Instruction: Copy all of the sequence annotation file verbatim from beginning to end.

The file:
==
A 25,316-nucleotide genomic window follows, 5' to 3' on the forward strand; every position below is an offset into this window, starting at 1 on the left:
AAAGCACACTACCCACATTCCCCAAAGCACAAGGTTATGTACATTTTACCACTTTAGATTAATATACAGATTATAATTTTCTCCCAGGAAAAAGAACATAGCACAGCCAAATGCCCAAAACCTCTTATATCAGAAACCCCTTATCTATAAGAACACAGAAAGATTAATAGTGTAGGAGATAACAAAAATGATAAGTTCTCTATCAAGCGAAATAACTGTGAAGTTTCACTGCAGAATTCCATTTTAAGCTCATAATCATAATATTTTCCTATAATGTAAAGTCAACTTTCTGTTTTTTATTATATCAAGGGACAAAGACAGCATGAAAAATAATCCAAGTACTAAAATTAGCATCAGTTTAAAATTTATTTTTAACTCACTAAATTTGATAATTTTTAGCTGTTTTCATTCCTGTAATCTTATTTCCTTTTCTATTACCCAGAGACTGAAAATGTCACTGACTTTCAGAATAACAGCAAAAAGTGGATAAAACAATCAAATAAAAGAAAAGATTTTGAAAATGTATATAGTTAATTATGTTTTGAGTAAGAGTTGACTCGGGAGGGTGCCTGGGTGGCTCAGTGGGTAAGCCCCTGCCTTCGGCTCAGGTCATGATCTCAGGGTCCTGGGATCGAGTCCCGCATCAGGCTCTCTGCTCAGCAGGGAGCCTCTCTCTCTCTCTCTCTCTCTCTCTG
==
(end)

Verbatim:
A 25,316-nucleotide genomic window follows, 5' to 3' on the forward strand; every position below is an offset into this window, starting at 1 on the left:
AAAGCACACTACCCACATTCCCCAAAGCACAAGGTTATGTACATTTTACCACTTTAGATTAATATACAGATTATAATTTTCTCCCAGGAAAAAGAACATAGCACAGCCAAATGCCCAAAACCTCTTATATCAGAAACCCCTTATCTATAAGAACACAGAAAGATTAATAGTGTAGGAGATAACAAAAATGATAAGTTCTCTATCAAGCGAAATAACTGTGAAGTTTCACTGCAGAATTCCATTTTAAGCTCATAATCATAATATTTTCCTATAATGTAAAGTCAACTTTCTGTTTTTTATTATATCAAGGGACAAAGACAGCATGAAAAATAATCCAAGTACTAAAATTAGCATCAGTTTAAAATTTATTTTTAACTCACTAAATTTGATAATTTTTAGCTGTTTTCATTCCTGTAATCTTATTTCCTTTTCTATTACCCAGAGACTGAAAATGTCACTGACTTTCAGAATAACAGCAAAAAGTGGATAAAACAATCAAATAAAAGAAAAGATTTTGAAAATGTATATAGTTAATTATGTTTTGAGTAAGAGTTGACTCGGGAGGGTGCCTGGGTGGCTCAGTGGGTAAGCCCCTGCCTTCGGCTCAGGTCATGATCTCAGGGTCCTGGGATCGAGTCCCGCATCAGGCTCTCTGCTCAGCAGGGAGCCTCTCTCTCTCTCTCTCTCTCTCTCTG